Flinn had done a similar project about 15 years earlier, connecting with the Baseball Hall of Fame to preserve deteriorating copies of The Sporting Life, a weekly publication from the turn of the 20th century that had a special emphasis on professional baseball. It was through that project that he learned of LA84, and he came to them for help again once SABR had secured the TSN collection.

The LA84 Foundation began with the help of profits from the 1984 Summer Olympics in Los Angeles, hence the name. (It was the last Games to end up in the black.) Although initially started to help youth sports in and around the city, LA84 also took an interest in preserving Olympic history.

Over time, the foundation has also worked to preserve important sports history collections. SABR’s hopes for the TSN index cards were right in LA84’s wheelhouse.

“Personally, for me, I enjoy baseball,” said Shirley Ito, a 30-year librarian and website manager with LA84. “The idea … of seeing the original item in historic form, I think that is what a lot of people will find interesting. Seeing someone updating a card may seem archaic, but you’re seeing history in front of you. We’re so used to seeing digital-born items, but this is something original.”

LA84 provided the bulk of the money for the scanning project; foundation interns and Ito did the work. The cards were online about six weeks after they were received, Flinn said. SABR officially announced their availability to the public on Dec. 9.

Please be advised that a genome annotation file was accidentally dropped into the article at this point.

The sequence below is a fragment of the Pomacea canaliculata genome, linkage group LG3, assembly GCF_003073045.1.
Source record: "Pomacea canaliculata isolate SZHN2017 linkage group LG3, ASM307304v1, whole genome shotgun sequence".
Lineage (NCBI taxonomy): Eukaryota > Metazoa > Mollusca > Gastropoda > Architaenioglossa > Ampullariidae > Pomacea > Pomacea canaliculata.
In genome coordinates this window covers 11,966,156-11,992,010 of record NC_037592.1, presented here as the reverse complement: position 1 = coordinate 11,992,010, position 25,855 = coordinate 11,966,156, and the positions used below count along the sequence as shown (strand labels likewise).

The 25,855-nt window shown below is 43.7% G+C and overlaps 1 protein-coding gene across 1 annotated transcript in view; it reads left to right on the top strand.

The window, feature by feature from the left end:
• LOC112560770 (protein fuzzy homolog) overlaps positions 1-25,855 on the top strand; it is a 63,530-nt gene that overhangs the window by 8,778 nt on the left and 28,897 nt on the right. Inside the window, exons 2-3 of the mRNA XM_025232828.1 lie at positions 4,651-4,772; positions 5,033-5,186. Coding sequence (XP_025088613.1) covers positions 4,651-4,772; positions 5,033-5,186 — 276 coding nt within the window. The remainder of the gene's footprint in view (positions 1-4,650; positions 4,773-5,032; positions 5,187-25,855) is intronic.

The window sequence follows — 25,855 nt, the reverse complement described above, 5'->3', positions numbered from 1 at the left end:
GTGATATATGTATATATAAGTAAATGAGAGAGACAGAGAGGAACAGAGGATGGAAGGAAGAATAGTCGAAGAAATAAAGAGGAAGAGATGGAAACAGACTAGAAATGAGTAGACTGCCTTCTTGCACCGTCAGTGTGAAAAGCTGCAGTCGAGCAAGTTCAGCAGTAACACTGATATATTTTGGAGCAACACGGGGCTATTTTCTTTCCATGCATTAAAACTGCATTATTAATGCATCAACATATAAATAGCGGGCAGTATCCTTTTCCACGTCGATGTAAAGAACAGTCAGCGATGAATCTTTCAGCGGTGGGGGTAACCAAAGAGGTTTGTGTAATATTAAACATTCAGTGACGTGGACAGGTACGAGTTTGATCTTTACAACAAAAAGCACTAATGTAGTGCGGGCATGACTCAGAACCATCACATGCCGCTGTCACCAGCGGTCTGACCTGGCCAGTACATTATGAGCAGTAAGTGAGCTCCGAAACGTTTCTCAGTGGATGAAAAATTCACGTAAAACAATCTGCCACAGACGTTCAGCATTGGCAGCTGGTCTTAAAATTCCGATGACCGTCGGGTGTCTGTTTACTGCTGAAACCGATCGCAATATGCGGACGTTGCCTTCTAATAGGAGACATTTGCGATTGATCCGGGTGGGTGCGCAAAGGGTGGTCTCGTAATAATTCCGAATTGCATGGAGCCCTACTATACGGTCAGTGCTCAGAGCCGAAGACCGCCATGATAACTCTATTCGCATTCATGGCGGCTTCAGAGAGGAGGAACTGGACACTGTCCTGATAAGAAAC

They’re a fascinating read. Take Rolfe: Born in Penacook, N.H., in 1908, he spent parts of two years playing for minor-league teams in Albany, N.Y., and Newark, N.J., before embarking on a 10-year career with the Yankees.

What the typical baseball card probably won’t mention: TSN recorded Rolfe’s departure from the Yankees in 1942 to become baseball and basketball coach at Yale; he later coached in the NBA for a year and ultimately returned to his alma mater as athletic director in the mid-50s.

As valuable as the collection will be to baseball researchers, Flinn believes it will also appeal to American studies scholars. Index cards dating to the 1910s, ’20s and ’30s, such as Rolfe’s, routinely mention college affiliations, something considered important at the time. Later, in the wake of World War II and the scourge of McCarthyism, player nationalities began making TSN’s cards, perhaps a political reflection of the times.

Jack Morris, a SABR member from suburban Philadelphia, has already made good use of the collection in its first month of existence. An avid researcher of the minors, Morris noted baseball has many instances of players with identical names. He’d been trying to track down information on a George Smith after seeing an obituary mentioning he’d played professional baseball; with the TSN cards, he was able to quickly lock down the correct George Smith.